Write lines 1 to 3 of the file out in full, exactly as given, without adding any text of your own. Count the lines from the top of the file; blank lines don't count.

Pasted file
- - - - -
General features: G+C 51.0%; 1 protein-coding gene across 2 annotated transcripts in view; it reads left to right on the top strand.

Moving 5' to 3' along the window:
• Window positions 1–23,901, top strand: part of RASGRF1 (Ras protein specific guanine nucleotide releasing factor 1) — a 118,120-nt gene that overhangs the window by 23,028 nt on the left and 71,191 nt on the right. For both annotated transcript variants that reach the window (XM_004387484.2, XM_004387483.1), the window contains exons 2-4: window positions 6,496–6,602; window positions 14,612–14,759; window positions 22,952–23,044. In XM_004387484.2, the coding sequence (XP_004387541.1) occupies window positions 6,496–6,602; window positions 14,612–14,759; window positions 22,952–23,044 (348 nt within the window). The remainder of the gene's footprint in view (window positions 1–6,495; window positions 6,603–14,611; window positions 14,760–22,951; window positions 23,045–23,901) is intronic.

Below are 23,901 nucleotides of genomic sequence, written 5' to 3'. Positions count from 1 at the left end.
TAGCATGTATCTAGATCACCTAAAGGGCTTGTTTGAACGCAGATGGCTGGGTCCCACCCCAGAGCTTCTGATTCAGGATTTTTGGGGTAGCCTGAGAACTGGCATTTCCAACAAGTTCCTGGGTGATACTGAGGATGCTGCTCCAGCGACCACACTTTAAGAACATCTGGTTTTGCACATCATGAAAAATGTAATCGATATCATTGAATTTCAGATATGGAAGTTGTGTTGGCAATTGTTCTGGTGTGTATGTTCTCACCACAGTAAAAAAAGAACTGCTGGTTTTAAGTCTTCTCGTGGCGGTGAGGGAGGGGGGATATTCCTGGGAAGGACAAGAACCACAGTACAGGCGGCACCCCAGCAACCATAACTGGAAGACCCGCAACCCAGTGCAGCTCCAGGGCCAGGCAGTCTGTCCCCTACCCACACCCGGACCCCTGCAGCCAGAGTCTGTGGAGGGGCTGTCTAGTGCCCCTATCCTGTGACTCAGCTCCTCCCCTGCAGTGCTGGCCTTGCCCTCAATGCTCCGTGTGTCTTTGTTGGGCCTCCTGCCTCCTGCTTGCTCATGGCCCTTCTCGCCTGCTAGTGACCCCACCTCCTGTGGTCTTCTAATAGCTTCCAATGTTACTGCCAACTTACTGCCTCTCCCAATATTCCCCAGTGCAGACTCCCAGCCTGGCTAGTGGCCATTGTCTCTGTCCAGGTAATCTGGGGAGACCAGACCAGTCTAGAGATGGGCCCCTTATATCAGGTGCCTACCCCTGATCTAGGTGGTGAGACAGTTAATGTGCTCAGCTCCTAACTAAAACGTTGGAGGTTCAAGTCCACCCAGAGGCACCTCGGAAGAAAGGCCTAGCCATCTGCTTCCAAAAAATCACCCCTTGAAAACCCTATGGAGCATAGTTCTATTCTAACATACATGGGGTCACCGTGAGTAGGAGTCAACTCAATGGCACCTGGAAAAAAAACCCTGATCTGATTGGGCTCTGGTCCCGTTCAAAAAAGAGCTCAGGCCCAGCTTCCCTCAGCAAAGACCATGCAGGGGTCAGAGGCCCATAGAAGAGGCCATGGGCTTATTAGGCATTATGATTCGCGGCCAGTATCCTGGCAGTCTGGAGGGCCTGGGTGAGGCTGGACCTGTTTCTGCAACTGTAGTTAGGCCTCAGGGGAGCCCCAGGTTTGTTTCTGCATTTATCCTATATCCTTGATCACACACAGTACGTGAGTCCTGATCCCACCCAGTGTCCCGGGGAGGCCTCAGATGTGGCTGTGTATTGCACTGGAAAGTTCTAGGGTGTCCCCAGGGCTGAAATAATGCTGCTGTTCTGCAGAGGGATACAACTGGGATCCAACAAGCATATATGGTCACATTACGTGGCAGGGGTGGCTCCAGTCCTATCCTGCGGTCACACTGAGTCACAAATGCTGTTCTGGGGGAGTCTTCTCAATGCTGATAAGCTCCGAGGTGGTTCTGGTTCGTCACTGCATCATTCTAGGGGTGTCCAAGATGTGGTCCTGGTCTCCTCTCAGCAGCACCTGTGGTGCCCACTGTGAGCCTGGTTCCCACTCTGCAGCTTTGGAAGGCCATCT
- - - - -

General features: G+C 51.0%; 1 protein-coding gene across 2 annotated transcripts in view; it reads left to right on the top strand.

Moving 5' to 3' along the window:
• Window positions 1–23,901, top strand: part of RASGRF1 (Ras protein specific guanine nucleotide releasing factor 1) — a 118,120-nt gene that overhangs the window by 23,028 nt on the left and 71,191 nt on the right. For both annotated transcript variants that reach the window (XM_004387484.2, XM_004387483.1), the window contains exons 2-4: window positions 6,496–6,602; window positions 14,612–14,759; window positions 22,952–23,044. In XM_004387484.2, the coding sequence (XP_004387541.1) occupies window positions 6,496–6,602; window positions 14,612–14,759; window positions 22,952–23,044 (348 nt within the window). The remainder of the gene's footprint in view (window positions 1–6,495; window positions 6,603–14,611; window positions 14,760–22,951; window positions 23,045–23,901) is intronic.